or Google “Taino symbols images.”

  13. I did some research and found those sites. Thanks, they were helpful. I have come up with something that looks like it will work. I tried designing and appliqueing a coqui on to a piece of fabric yesterday to see if I was getting too ambitious. I did it in one afternoon and received approval from my quilting group this morning. I really enjoyed it. Now the trick is in the fabric choices. Instead of the typical bright colors of the island, I will have to use some warm muted colors. I’m really excited about this project, though. Looking good so far.
    Thanks for your response and suggestions!
    held,
    ytha

  14. ytha:
    I am happy you found what you were looking for. Warm muted colors should be perfect, kind of like the soft light of late afternoon just as the sun is about to set and the coquí really start singing. This will be a beautiful quilt destined to be a family heirloom. Please email me a photo of it when it is finished and I’ll give your quilt its own post/page to show it off.
    Carole

  15. Carole,
    That’s very nice of you to say. We’ll see how it turns out. I would love to send you a photo. I actually can’t wait to see it, myself!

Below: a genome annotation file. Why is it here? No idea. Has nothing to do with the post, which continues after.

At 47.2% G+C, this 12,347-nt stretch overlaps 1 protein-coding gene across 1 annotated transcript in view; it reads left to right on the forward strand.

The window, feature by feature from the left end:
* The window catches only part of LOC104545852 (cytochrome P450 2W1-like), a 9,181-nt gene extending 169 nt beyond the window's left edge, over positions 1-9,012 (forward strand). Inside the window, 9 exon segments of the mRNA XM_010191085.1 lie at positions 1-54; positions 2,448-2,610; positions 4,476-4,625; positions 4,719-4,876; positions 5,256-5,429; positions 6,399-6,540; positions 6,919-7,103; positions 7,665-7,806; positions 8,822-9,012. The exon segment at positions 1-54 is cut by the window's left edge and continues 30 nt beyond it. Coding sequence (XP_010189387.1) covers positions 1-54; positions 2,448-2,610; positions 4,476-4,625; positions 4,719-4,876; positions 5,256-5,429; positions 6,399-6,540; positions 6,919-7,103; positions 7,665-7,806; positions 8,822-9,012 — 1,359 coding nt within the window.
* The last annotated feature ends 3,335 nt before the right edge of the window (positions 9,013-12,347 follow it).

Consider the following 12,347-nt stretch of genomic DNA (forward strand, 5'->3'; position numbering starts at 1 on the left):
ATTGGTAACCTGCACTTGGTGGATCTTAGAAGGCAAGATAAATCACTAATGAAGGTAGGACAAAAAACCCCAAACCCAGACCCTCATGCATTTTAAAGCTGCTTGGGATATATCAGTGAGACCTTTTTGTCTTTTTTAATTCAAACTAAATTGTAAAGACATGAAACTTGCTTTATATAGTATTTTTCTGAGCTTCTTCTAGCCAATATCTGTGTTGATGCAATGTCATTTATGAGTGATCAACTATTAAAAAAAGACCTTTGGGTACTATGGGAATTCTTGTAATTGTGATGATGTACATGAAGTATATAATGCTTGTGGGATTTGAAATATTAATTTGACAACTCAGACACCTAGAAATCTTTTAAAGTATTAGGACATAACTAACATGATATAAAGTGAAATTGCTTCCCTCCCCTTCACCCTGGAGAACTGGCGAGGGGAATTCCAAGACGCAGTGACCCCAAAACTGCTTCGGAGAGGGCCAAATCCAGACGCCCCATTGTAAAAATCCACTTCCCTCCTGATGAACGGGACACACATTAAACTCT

16. Im a Puerto Rican looking for fabrics with Taino/Puerto Rican style symbols. I have found beautiful Mexican themes fabrics but nothing Puerto Rican/ Taino. Does anyone have ideas?

  17. I find that every time I’m in the market for something like this I need to do a new search. My favorite place for gifts or actually anything Puerto Rican, taino or the Caribbean as a whole is Isla. They used to have a print catalogue, but now are entirely online. Isla has plenty of unusual finds, not many posters, though. Find them at: http://www.islaonline.com

    Two other sites, offering posters: http://www.zazzle.com/taino+posters‎ and http://www.cafepress.com. A bit more pricey than posters are the art prints you will find at http://www.redbubble.com/.

    I hope you find what you are looking for.